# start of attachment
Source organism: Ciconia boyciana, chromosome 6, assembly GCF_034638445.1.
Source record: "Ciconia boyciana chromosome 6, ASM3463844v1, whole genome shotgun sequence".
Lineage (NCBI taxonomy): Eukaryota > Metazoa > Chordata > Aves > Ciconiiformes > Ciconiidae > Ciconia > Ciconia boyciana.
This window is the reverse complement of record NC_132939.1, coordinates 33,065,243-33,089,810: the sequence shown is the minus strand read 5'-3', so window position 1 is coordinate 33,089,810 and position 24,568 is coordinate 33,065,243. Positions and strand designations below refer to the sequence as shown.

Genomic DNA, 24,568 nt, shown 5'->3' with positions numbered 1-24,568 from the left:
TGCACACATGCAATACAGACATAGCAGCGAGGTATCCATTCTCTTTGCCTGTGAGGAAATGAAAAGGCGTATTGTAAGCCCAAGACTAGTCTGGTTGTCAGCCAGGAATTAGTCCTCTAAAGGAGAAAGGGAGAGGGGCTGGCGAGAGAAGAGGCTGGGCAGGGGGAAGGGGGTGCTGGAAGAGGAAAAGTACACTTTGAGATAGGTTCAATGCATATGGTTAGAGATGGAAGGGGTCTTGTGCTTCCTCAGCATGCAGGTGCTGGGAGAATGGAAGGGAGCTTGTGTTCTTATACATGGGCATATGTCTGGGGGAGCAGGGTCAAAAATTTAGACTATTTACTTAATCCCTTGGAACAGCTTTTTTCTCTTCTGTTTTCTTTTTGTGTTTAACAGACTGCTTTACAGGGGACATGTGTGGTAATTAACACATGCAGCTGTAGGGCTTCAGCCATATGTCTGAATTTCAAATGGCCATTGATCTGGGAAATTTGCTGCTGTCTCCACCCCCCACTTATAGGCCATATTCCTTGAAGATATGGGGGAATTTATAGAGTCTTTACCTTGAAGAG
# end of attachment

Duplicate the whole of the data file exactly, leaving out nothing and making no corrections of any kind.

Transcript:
Source organism: Ciconia boyciana, chromosome 6, assembly GCF_034638445.1.
Source record: "Ciconia boyciana chromosome 6, ASM3463844v1, whole genome shotgun sequence".
Lineage (NCBI taxonomy): Eukaryota > Metazoa > Chordata > Aves > Ciconiiformes > Ciconiidae > Ciconia > Ciconia boyciana.
This window is the reverse complement of record NC_132939.1, coordinates 33,065,243-33,089,810: the sequence shown is the minus strand read 5'-3', so window position 1 is coordinate 33,089,810 and position 24,568 is coordinate 33,065,243. Positions and strand designations below refer to the sequence as shown.

Genomic DNA, 24,568 nt, shown 5'->3' with positions numbered 1-24,568 from the left:
TGCACACATGCAATACAGACATAGCAGCGAGGTATCCATTCTCTTTGCCTGTGAGGAAATGAAAAGGCGTATTGTAAGCCCAAGACTAGTCTGGTTGTCAGCCAGGAATTAGTCCTCTAAAGGAGAAAGGGAGAGGGGCTGGCGAGAGAAGAGGCTGGGCAGGGGGAAGGGGGTGCTGGAAGAGGAAAAGTACACTTTGAGATAGGTTCAATGCATATGGTTAGAGATGGAAGGGGTCTTGTGCTTCCTCAGCATGCAGGTGCTGGGAGAATGGAAGGGAGCTTGTGTTCTTATACATGGGCATATGTCTGGGGGAGCAGGGTCAAAAATTTAGACTATTTACTTAATCCCTTGGAACAGCTTTTTTCTCTTCTGTTTTCTTTTTGTGTTTAACAGACTGCTTTACAGGGGACATGTGTGGTAATTAACACATGCAGCTGTAGGGCTTCAGCCATATGTCTGAATTTCAAATGGCCATTGATCTGGGAAATTTGCTGCTGTCTCCACCCCCCACTTATAGGCCATATTCCTTGAAGATATGGGGGAATTTATAGAGTCTTTACCTTGAAGAG